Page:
Upwards of 100 objectors are expected to address an oral hearing into a planned €500 million sewage plant and orbital sewer pipe in Fingal.

The An Bord Pleanala hearing on the Irish Water project got under way at the Gresham Hotel in Dublin on Wednesday and will last until at least next Tuesday.

It is feared that the Greater Dublin Drainage Project, which involves tunnelling under UNESCO- and European-protected sites, will pose a health and safety risk and damage marine and wild life.

The monster plant at Clonshaugh close to Dublin Airport will treat sewage to secondary level, which does not kill all bacteria, as opposed to tertiary level, which is the case at Ringsend.

Objectors to what will be the State’s second-largest sewage plant include Environment Minister Richard Bruton, Fianna Fail deputies Darragh O’Brien and Sean Haughey, and Sinn Fein TD Louise O’Reilly.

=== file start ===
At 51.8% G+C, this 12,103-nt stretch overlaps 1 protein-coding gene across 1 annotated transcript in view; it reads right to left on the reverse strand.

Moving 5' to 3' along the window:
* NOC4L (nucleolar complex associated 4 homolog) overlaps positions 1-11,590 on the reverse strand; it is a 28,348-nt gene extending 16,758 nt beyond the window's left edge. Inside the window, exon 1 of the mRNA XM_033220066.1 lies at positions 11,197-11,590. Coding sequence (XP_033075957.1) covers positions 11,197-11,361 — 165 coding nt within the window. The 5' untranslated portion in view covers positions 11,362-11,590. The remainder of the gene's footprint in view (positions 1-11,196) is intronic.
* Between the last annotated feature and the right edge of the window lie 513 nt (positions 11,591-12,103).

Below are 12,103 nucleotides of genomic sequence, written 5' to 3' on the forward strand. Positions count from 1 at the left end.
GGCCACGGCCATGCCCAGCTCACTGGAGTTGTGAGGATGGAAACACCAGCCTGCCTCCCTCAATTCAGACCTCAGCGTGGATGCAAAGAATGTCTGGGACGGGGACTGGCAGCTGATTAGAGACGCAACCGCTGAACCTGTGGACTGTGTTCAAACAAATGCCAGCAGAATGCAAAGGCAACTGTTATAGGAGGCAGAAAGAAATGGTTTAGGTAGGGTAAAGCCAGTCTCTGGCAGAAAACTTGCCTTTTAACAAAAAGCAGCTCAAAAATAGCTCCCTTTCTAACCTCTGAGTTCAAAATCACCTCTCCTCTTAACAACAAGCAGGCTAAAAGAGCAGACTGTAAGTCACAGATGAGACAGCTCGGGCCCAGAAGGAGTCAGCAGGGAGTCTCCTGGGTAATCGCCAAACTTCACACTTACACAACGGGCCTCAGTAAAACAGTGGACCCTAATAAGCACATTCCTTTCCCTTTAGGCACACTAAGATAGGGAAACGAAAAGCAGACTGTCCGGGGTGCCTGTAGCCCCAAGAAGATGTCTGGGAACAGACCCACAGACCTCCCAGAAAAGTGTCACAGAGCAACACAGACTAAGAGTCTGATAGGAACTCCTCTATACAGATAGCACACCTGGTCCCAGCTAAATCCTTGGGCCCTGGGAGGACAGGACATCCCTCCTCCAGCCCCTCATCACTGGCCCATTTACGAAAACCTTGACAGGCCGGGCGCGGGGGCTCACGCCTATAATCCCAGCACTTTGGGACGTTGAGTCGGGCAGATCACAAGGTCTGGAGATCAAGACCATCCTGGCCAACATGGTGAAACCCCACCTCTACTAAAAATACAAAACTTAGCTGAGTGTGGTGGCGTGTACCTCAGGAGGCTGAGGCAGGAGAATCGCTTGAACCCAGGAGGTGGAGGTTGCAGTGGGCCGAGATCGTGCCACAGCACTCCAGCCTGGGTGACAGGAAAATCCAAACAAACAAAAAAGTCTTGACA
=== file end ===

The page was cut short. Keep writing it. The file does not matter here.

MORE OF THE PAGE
Also opposed to the plans are Minister of State Finian McGrath, TDs Clare Daly and Tommy Broughan, and Social Democrats Cllr Cian O’Callaghan.

Irish Water will address the oral hearing first and is expected to outline its case for the project which aims to take waste from up to 500,000 households across Dublin, Meath and Kildare.

It has said that the plant, which is due to be operational by 2026, will be a “vital development to protect public health, safeguard the environment and support the sustainable social and economic growth of the Greater Dublin Area”.

The orbital sewer, which will also take some waste from the Ringsend facility, will involve tunnelling pipes about six feet in diameter from a site close to the National Aquatics Centre in Abbotstown, Blanchardstown.

These will travel across the city to Belcamp with the outflow pipe from the plant crossing Baldoyle Estuary to the Irish Sea, close to Ireland’s Eye